Scout is an intelligent, perceptive child and her observations often contain
a sensitive awareness to the situation. This might be because she is only six
years old or it may be because she is a born lady. In every part of the novel
one would see Scoutís perspective on the world. As each situation matures and
becomes more serious, Scout becomes one step closer to womanhood and maturity.
As a child, Scouts appearance seems rough and because of this some people tried
to change her, such has Aunt Alexandra and the Missionary Ladies but as the book
quotes itself Mockingbirds donít do one thing but make music for us to enjoy.
They donít eat up peoples gardens, donít nest in corncribs, they donít do
one thing but sing their hearts out for us. Thatís why itís a sin to kill a
mockingbird. (Lee, 90) It is also a sin to try and change a tomboy into
something she is not. Scoutís experiences during the course of the novel,
directly contribute to her growth of a young lady.

Scout is six years old when the novel begins; she lives with her father,
Atticus and brother, Jem. In her house the only woman role modal that she can
look up to is Calpurnia, the Negro cook and housekeeper who has helped Atticus
raise Scout and Jem. Scout grew up with fishing, playing football and many other
ďnot so ladylikeĒ outdoor activities. She did not grow up with the proper
values as she would if her mother was alive, who died when Scout was very
little. Scoutís biggest influence in her life is her brother, Jem. The main
reason being that is because he is a conscientious older brother and tries to
protect her from the truths about the world that he thinks she is too young to
deal with. As scout sees this, she gains a great respect towards her brother.
When Scout misses her cue for the Halloween pageant she says that Jem was
becoming almost as good as Atticus at making you feel right when things went
wrong (Lee, 259). Since Jem enjoys doing ďmanlyĒ things, Scout does them as
well for she does not know any better and she wants to gain Jemís respect for
her. As time goes by, Jem starts to mature himself, from an irresponsible boy to
a sensitive, gentlemen, Mister Jem; he is always Scoutís adored older brother.
As Scout gets older, her Aunt Alexandra decides to try and get Scout to act more
like the Jean Louise that she wants her be. The only time that Aunt Alexandra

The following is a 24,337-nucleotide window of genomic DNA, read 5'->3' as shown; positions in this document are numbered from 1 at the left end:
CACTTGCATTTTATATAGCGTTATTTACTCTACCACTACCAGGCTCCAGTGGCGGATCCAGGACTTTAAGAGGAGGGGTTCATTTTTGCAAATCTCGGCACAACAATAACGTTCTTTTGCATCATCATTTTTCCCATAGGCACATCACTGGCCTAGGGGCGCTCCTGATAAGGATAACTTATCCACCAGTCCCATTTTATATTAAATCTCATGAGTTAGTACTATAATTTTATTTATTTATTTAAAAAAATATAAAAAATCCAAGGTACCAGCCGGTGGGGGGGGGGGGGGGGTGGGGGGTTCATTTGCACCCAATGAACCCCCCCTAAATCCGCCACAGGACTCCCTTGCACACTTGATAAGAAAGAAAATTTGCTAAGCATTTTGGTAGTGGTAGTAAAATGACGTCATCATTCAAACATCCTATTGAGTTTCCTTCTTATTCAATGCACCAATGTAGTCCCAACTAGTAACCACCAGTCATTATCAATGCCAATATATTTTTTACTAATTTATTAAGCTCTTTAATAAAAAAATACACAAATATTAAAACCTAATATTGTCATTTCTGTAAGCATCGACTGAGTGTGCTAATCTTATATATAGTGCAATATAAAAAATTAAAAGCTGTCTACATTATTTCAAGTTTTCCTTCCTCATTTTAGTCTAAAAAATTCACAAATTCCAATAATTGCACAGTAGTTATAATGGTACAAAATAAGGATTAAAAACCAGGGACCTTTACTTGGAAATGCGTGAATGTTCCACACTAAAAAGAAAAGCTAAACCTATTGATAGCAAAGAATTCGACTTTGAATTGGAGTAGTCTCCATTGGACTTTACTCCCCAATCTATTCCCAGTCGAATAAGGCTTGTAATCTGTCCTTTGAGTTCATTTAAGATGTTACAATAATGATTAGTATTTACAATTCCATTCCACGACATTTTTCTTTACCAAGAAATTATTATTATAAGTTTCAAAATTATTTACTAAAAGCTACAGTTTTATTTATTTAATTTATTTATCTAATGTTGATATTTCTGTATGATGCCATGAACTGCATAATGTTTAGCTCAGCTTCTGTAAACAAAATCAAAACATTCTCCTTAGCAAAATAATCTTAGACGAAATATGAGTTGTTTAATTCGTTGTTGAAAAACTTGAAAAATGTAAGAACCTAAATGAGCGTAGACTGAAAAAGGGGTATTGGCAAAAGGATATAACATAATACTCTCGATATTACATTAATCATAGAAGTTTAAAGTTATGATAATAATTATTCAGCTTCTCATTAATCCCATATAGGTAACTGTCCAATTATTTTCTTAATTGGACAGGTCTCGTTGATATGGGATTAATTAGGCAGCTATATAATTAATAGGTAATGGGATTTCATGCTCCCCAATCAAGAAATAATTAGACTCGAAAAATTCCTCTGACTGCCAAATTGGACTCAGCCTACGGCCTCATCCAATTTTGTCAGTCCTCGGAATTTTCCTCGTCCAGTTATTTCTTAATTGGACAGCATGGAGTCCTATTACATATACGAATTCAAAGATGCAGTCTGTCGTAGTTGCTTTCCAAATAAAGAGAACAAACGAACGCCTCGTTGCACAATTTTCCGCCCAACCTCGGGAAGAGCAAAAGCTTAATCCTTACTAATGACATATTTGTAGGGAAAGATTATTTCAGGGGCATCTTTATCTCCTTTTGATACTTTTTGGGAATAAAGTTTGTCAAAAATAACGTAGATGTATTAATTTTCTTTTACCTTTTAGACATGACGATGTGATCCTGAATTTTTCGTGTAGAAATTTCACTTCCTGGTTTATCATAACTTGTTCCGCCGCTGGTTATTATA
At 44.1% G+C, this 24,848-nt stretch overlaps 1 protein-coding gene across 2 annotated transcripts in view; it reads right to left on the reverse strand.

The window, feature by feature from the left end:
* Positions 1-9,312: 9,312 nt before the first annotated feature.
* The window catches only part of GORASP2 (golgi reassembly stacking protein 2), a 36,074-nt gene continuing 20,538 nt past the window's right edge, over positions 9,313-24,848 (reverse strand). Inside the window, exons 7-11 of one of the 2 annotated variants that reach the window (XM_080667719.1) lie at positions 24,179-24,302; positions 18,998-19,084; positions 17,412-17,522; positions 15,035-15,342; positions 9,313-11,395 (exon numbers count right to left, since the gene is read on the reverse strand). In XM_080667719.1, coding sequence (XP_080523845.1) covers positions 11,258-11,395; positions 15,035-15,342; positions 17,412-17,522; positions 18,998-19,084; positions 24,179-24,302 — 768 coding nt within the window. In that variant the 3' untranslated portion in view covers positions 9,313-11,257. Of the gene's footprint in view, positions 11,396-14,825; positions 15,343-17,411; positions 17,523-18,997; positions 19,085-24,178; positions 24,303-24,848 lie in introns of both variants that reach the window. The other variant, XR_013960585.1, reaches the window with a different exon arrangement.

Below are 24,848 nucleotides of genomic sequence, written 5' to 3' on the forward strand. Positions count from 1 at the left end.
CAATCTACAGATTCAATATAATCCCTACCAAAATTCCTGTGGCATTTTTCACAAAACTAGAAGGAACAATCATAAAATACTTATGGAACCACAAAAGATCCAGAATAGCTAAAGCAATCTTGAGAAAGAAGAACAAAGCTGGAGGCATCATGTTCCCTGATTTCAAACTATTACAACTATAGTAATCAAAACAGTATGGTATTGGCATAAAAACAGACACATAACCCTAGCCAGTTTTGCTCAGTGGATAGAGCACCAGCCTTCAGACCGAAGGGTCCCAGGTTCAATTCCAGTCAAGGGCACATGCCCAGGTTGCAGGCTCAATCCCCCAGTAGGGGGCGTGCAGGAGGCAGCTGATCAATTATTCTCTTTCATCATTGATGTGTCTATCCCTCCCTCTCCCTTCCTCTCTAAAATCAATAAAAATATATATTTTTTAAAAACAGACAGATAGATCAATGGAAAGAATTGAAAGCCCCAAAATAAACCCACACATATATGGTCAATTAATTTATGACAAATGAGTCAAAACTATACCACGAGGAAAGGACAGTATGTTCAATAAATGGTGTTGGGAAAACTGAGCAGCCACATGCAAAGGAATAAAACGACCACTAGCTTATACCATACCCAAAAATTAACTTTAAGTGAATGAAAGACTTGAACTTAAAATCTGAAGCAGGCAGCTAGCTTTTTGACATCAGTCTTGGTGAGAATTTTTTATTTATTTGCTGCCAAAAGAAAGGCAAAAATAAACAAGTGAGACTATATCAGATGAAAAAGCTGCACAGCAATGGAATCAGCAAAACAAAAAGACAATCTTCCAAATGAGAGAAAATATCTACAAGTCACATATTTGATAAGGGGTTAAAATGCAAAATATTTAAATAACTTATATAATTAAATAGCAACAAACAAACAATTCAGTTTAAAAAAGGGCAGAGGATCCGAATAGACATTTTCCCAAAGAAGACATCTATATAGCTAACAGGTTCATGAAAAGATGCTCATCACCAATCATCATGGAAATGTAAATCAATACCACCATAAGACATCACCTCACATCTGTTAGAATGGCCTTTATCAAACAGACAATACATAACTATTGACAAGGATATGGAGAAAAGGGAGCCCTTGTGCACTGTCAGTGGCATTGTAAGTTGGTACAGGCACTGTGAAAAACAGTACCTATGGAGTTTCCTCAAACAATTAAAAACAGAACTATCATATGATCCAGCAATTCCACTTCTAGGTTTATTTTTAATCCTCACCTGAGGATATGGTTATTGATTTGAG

was around for a long period of time was during the trial when she came to live
with the Finches when Atticus was the lawyer for Tom. Even though she disagrees
with her brother, Atticus, with his way of raising his children, especially
Scout, who should be taught to be a lady believes that in time, she will ďcome

As Scout gets a little older, she soon realizes that she will have to start
acting like a lady. She begins to understand why Aunt Alexandra wants her to act
the way that she does. She comes to understand her Aunt and believes there is
something interesting in learning how to be a lady. She most realizes this when
Jem and Dill go swimming and she couldnít go because they are swimming nude.
Aunt Alexandra decides to invite the missionary Ladies for a tea party to
discuss the current events in the town of Maycomb (their hometown). Aunt
Alexandra dresses Scout up in a dress and Scout seems to like it. Opposed to the
first day of school, where she didnít want to leave her room. She sits with
the ladies and they have interesting conversations. Scout begins to argue with
the Ladies but then remembers her manners and decides not to challenge them.
Scout helps Calprunia bring the food out and copies the way that she opens the
door and come to the conclusion that being a lady isnít as bad as she thought
it would be. Scout also begins to believe that she wants to start acting like a
lady a little bit more because she is growing up and becoming a more mature
everyday and she should start showing it. She also learns why her father often
repeated the lesson that to understand another person, on must try to see things
in their point of view. She can see why her Aunt and the missionary ladies act
the way they